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Screening Patients’ Tumor Tissues May Reveal Which Cancer Drugs Will Work Best

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Genetic differences can affect the susceptibility of cancer cells to different drugs. In a new Molecular Oncology study, investigators show that surgically-removed breast and prostate tumor specimens can be used to rapidly screen different drugs to see which ones most effectively target an individual’s cancer cells.

The ability to quickly evaluate drug efficacy in patient-derived material in this way may help in the design of personalized medicine approaches against cancer.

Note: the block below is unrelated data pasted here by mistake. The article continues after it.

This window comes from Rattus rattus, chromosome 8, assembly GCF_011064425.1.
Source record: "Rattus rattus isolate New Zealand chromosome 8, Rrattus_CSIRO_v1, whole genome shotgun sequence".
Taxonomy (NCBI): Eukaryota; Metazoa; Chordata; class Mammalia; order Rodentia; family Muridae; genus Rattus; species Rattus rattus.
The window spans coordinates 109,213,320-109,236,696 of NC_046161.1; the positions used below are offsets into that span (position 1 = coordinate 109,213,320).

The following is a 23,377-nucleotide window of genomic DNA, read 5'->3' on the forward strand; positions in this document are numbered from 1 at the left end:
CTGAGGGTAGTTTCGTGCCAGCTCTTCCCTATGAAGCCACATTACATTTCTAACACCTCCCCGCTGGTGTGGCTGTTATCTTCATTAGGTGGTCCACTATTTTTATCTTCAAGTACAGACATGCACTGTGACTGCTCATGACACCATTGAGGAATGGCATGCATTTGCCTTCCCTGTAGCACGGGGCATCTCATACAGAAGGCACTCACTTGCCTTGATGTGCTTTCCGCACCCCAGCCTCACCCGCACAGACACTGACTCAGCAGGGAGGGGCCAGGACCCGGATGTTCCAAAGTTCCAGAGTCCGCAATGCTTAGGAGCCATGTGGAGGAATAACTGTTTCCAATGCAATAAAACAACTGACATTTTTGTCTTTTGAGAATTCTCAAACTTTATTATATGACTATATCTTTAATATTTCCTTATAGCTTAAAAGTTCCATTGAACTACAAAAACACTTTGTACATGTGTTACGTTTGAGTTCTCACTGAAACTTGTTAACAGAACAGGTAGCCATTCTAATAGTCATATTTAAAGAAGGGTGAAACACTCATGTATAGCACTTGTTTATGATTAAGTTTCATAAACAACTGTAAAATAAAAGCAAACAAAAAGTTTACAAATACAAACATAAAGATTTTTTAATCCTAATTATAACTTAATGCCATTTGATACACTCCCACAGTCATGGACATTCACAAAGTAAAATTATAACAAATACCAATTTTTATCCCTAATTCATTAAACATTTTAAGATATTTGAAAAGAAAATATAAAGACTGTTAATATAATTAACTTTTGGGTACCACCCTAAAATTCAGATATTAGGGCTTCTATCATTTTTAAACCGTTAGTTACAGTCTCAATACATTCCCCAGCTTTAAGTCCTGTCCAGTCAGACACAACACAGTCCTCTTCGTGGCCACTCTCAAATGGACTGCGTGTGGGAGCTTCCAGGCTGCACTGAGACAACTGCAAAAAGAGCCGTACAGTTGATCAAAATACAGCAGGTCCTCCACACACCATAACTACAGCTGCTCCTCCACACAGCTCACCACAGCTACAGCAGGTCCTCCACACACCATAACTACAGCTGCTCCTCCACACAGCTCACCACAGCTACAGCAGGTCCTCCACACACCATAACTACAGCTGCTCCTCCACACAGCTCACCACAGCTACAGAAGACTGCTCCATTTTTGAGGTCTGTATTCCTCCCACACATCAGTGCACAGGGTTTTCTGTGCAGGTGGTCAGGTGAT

“The information we get from testing cancer drugs on actual human tumors has potential to advance cancer research in unprecedented ways, from improved diagnostic and prognostic tools to better drug screening and design, and of course, tailoring treatments to individual patients,” said lead author Dr. Margaret Centenera, of the University of Adelaide, in Australia.

This article has been republished from materials provided by Wiley. Note: material may have been edited for length and content. For further information, please contact the cited source.

Reference
Centenera, M.M., et al. A patient‐derived explant (PDE) model of hormone‐dependent cancer. Mol Oncol. 2018 Aug 16. doi: 10.1002/1878-0261